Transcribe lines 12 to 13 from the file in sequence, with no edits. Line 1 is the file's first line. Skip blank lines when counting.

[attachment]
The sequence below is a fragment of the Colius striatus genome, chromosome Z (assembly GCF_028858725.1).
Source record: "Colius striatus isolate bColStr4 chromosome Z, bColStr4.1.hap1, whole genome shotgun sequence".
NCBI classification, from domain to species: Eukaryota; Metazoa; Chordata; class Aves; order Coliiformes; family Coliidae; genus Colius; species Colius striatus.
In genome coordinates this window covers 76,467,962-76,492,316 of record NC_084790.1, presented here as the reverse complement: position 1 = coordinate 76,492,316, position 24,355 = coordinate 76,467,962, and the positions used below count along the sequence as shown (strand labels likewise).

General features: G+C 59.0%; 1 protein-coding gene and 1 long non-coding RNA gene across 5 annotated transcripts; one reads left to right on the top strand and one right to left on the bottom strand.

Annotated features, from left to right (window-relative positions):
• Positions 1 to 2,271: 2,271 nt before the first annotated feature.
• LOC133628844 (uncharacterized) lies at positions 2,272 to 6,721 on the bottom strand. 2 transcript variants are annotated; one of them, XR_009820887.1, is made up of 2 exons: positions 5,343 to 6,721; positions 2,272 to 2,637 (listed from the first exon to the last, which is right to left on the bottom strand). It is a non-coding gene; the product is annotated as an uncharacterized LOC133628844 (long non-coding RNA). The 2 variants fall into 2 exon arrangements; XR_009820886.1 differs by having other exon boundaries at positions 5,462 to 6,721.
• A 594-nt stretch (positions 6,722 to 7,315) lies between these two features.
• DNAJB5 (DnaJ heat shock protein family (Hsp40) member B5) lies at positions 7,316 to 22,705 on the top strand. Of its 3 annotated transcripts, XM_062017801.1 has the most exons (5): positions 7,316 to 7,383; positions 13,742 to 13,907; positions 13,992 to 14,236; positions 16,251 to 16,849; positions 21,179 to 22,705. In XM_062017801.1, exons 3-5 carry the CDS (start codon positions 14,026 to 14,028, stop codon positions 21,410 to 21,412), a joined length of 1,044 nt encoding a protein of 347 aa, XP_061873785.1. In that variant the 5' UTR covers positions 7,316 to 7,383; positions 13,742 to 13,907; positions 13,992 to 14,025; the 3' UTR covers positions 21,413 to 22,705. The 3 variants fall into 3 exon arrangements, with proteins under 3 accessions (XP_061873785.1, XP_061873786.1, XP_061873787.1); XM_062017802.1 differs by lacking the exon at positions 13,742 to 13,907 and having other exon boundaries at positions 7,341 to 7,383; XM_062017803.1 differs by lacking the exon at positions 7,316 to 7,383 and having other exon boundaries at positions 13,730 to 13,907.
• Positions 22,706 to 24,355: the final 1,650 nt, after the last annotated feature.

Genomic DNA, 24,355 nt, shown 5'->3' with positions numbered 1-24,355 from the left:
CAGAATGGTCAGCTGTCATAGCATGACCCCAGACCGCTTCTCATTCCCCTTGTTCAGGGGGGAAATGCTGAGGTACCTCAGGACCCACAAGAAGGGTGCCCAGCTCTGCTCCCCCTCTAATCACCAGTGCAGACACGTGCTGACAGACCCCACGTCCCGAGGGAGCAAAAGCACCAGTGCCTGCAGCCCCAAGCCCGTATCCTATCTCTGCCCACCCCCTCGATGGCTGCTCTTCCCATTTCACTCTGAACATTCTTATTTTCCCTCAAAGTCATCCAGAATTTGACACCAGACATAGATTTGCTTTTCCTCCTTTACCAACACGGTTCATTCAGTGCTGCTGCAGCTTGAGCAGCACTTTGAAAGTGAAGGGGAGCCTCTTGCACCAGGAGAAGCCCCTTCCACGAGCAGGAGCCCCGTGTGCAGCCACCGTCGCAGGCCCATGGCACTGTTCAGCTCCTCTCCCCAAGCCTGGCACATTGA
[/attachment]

Genomic DNA, 24,355 nt, shown 5'->3' with positions numbered 1-24,355 from the left:
CAGAATGGTCAGCTGTCATAGCATGACCCCAGACCGCTTCTCATTCCCCTTGTTCAGGGGGGAAATGCTGAGGTACCTCAGGACCCACAAGAAGGGTGCCCAGCTCTGCTCCCCCTCTAATCACCAGTGCAGACACGTGCTGACAGACCCCACGTCCCGAGGGAGCAAAAGCACCAGTGCCTGCAGCCCCAAGCCCGTATCCTATCTCTGCCCACCCCCTCGATGGCTGCTCTTCCCATTTCACTCTGAACATTCTTATTTTCCCTCAAAGTCATCCAGAATTTGACACCAGACATAGATTTGCTTTTCCTCCTTTACCAACACGGTTCATTCAGTGCTGCTGCAGCTTGAGCAGCACTTTGAAAGTGAAGGGGAGCCTCTTGCACCAGGAGAAGCCCCTTCCACGAGCAGGAGCCCCGTGTGCAGCCACCGTCGCAGGCCCATGGCACTGTTCAGCTCCTCTCCCCAAGCCTGGCACATTGA